Drinking Coffee Accelerates Orthodontic Tooth Movement
Posted on July 25, 2014
Atthe 92nd General Session & Exhibition of the International Association for Dental Research (IADR), Y. Li, State Key Laboratory of Oral Diseases, West China Hospital of Stomatology, Sichuan University, presented a study titled “Drinking Coffee Accelerates Orthodontic Tooth Movement through Enhancing Osteoclastogenesis.”
Caffeine, the kernel component of coffee, has been shown to affect bone metabolism through regulation of osteoclast, osteoblast, and calcium balance. This study aimed to investigate the effects of drinking coffee on orthodontic tooth movement (OTM).
In this study 30 male Wistar rats were randomly divided into the regular OTM (rO) and coffee+OTM (cO) groups. At 5 weeks of age, the cO rats began receiving daily intragastric administration of coffee according to body weight. At 13 weeks of age, the left maxillary first molar of the both groups was moved mesially with a nickel-titanium coil spring. After 3 weeks, the OTM amount was measured. The alveolar bone mineral density (BMD) was analyzed with micro-computed tomography (μCT).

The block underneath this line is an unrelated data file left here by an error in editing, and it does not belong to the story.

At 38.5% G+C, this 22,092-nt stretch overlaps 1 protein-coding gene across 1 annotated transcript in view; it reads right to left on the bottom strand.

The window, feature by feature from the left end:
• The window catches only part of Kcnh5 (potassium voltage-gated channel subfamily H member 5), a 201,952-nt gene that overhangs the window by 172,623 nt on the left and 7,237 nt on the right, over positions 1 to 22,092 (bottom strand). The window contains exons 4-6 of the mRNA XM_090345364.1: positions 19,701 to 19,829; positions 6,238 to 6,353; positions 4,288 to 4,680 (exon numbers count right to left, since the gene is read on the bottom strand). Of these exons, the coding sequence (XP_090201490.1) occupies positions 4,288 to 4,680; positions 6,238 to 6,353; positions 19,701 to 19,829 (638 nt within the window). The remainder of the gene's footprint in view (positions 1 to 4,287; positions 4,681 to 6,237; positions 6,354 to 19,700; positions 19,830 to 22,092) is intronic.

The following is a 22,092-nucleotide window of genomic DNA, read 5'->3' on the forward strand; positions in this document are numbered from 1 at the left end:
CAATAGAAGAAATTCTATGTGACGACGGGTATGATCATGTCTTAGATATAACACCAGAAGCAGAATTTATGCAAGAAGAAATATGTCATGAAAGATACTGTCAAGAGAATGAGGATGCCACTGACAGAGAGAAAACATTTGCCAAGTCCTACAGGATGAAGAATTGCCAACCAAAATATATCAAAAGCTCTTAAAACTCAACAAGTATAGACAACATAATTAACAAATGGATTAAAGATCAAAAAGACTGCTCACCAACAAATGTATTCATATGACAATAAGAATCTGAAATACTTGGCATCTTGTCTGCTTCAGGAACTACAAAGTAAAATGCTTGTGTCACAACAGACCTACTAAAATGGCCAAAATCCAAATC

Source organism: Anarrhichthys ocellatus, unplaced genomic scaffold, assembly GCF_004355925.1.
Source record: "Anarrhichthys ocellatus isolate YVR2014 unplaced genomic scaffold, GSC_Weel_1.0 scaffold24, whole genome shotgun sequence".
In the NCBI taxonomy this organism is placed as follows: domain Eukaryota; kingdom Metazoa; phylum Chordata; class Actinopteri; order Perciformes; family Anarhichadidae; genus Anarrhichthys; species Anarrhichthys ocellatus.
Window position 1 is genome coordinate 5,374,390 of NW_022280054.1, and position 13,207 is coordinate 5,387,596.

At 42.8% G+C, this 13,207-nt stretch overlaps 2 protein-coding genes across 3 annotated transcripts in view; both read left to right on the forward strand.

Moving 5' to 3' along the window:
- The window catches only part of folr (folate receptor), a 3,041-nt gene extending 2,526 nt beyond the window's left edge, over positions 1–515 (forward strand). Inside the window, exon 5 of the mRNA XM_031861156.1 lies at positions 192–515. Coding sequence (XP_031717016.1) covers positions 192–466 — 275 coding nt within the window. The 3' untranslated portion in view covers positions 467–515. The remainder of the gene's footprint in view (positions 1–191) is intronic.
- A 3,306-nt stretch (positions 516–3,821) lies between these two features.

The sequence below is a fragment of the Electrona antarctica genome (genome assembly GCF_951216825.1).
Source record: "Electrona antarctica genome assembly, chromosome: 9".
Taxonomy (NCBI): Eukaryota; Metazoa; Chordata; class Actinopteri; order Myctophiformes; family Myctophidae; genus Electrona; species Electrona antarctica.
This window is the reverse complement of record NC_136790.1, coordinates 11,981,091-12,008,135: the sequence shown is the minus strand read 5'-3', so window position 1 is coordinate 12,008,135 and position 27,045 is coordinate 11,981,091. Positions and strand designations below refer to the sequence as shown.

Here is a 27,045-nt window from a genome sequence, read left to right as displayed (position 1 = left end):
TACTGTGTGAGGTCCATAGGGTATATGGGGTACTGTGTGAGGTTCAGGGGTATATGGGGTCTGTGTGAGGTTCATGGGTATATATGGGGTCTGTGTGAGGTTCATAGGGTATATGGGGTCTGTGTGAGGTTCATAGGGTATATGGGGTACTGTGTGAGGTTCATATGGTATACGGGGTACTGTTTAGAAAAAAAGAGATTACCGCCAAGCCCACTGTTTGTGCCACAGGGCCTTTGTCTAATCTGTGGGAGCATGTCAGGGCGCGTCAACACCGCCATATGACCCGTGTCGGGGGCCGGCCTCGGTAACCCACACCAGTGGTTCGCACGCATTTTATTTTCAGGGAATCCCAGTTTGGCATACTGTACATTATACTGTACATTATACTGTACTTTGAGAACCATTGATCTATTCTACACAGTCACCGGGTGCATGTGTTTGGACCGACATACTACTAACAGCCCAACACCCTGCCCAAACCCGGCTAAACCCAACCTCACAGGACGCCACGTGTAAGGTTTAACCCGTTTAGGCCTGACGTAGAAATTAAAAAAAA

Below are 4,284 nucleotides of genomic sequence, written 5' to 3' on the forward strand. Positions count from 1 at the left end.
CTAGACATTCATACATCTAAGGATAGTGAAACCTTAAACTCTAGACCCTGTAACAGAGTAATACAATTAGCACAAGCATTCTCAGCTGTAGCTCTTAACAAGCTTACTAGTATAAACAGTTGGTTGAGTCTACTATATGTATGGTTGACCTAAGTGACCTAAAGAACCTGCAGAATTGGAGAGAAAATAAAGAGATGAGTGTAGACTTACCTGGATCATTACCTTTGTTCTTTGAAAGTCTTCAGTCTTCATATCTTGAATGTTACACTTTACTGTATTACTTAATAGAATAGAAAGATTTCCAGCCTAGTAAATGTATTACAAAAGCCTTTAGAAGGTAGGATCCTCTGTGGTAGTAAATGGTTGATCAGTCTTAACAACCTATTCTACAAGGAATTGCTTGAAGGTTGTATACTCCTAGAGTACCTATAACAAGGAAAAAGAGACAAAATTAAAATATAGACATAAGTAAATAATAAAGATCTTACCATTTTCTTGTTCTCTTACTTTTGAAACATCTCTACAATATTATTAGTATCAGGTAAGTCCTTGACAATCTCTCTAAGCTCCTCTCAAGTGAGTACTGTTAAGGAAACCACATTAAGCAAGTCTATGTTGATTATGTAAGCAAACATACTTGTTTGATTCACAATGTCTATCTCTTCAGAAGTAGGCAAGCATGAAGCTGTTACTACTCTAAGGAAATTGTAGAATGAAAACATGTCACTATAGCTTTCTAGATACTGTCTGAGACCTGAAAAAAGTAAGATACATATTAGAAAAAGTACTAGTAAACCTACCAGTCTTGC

Immunohistochemical staining was done for TRAP and RANKL expression in the periodontium. The periodontal ligament (PDL) tissue model was established through 3D culturing human PDL cells in poly lactic-co-glycolic acid (PLGA) scaffolds. Four groups were established with different intervention regimes—normal culture (control), caffeine (0.1 Mm), mechanical force (25 g/cm2), caffeine (0.1 Mm) + mechanical force (25 g/cm2). After a 6-hour intervention, real-time PCR and ELISA were performed to investigate COX-2/PGE2and RANKL expression.
Compared with rO, the cO rats had significantly larger tooth movement. Meanwhile, the cO had significantly lower alveolar BMD, indicating decreased bone mineralization. Moreover, in the compression periodontium, the cO had significantly more TRAP+ osteoclasts and higher RANKL expression, indicating increased osteoclastogenesis. When treated alone, mechanical force significantly up-regulated COX-2/PGE2 and RANKL expression in the PDL tissue model whereas caffeine didn’t; however the caffeine+mechanical force group had significantly larger elevation of COX-2/PGE2 and RANKL expression, compared with the mechanical force alone group.
This study found that drinking coffee accelerates OTM, probably through the effects of caffeine on osteoclastogenesis enhancement via RANKL elevation. This research was supported by the National Nature Science Foundation of China.